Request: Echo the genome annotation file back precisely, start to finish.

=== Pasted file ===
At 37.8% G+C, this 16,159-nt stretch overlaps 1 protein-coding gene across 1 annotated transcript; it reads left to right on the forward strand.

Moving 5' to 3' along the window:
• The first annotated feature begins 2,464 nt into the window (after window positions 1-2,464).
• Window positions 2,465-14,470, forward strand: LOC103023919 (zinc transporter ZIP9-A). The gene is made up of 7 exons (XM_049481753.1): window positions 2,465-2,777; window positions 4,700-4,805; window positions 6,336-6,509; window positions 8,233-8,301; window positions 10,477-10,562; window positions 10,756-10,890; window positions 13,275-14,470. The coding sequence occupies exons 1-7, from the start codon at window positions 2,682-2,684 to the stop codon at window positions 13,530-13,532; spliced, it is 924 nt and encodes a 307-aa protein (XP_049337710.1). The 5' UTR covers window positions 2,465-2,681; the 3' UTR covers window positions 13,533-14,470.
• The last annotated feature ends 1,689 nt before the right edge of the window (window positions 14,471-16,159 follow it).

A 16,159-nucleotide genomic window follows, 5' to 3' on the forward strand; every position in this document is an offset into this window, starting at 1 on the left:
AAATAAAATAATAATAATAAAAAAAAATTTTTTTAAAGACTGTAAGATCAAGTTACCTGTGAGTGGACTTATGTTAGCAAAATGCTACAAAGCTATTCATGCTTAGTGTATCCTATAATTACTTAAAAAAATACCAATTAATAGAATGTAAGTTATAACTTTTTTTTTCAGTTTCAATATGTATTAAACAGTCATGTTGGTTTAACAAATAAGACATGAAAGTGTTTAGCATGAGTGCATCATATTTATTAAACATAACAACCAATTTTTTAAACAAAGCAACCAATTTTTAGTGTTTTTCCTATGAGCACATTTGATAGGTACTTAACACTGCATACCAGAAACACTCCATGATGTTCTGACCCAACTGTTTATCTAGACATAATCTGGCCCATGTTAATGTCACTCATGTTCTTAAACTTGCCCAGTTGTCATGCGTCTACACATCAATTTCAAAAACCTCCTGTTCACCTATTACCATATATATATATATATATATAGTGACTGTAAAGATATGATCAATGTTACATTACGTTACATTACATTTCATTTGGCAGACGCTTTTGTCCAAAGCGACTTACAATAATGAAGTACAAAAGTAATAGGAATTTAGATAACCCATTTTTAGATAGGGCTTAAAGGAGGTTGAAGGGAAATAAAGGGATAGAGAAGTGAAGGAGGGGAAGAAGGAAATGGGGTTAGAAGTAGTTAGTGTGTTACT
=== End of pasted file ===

At 37.8% G+C, this 16,159-nt stretch overlaps 1 protein-coding gene across 1 annotated transcript; it reads left to right on the forward strand.

Moving 5' to 3' along the window:
• The first annotated feature begins 2,464 nt into the window (after window positions 1-2,464).
• Window positions 2,465-14,470, forward strand: LOC103023919 (zinc transporter ZIP9-A). The gene is made up of 7 exons (XM_049481753.1): window positions 2,465-2,777; window positions 4,700-4,805; window positions 6,336-6,509; window positions 8,233-8,301; window positions 10,477-10,562; window positions 10,756-10,890; window positions 13,275-14,470. The coding sequence occupies exons 1-7, from the start codon at window positions 2,682-2,684 to the stop codon at window positions 13,530-13,532; spliced, it is 924 nt and encodes a 307-aa protein (XP_049337710.1). The 5' UTR covers window positions 2,465-2,681; the 3' UTR covers window positions 13,533-14,470.
• The last annotated feature ends 1,689 nt before the right edge of the window (window positions 14,471-16,159 follow it).

A 16,159-nucleotide genomic window follows, 5' to 3' on the forward strand; every position in this document is an offset into this window, starting at 1 on the left:
AAATAAAATAATAATAATAAAAAAAAATTTTTTTAAAGACTGTAAGATCAAGTTACCTGTGAGTGGACTTATGTTAGCAAAATGCTACAAAGCTATTCATGCTTAGTGTATCCTATAATTACTTAAAAAAATACCAATTAATAGAATGTAAGTTATAACTTTTTTTTTCAGTTTCAATATGTATTAAACAGTCATGTTGGTTTAACAAATAAGACATGAAAGTGTTTAGCATGAGTGCATCATATTTATTAAACATAACAACCAATTTTTTAAACAAAGCAACCAATTTTTAGTGTTTTTCCTATGAGCACATTTGATAGGTACTTAACACTGCATACCAGAAACACTCCATGATGTTCTGACCCAACTGTTTATCTAGACATAATCTGGCCCATGTTAATGTCACTCATGTTCTTAAACTTGCCCAGTTGTCATGCGTCTACACATCAATTTCAAAAACCTCCTGTTCACCTATTACCATATATATATATATATATATAGTGACTGTAAAGATATGATCAATGTTACATTACGTTACATTACATTTCATTTGGCAGACGCTTTTGTCCAAAGCGACTTACAATAATGAAGTACAAAAGTAATAGGAATTTAGATAACCCATTTTTAGATAGGGCTTAAAGGAGGTTGAAGGGAAATAAAGGGATAGAGAAGTGAAGGAGGGGAAGAAGGAAATGGGGTTAGAAGTAGTTAGTGTGTTACT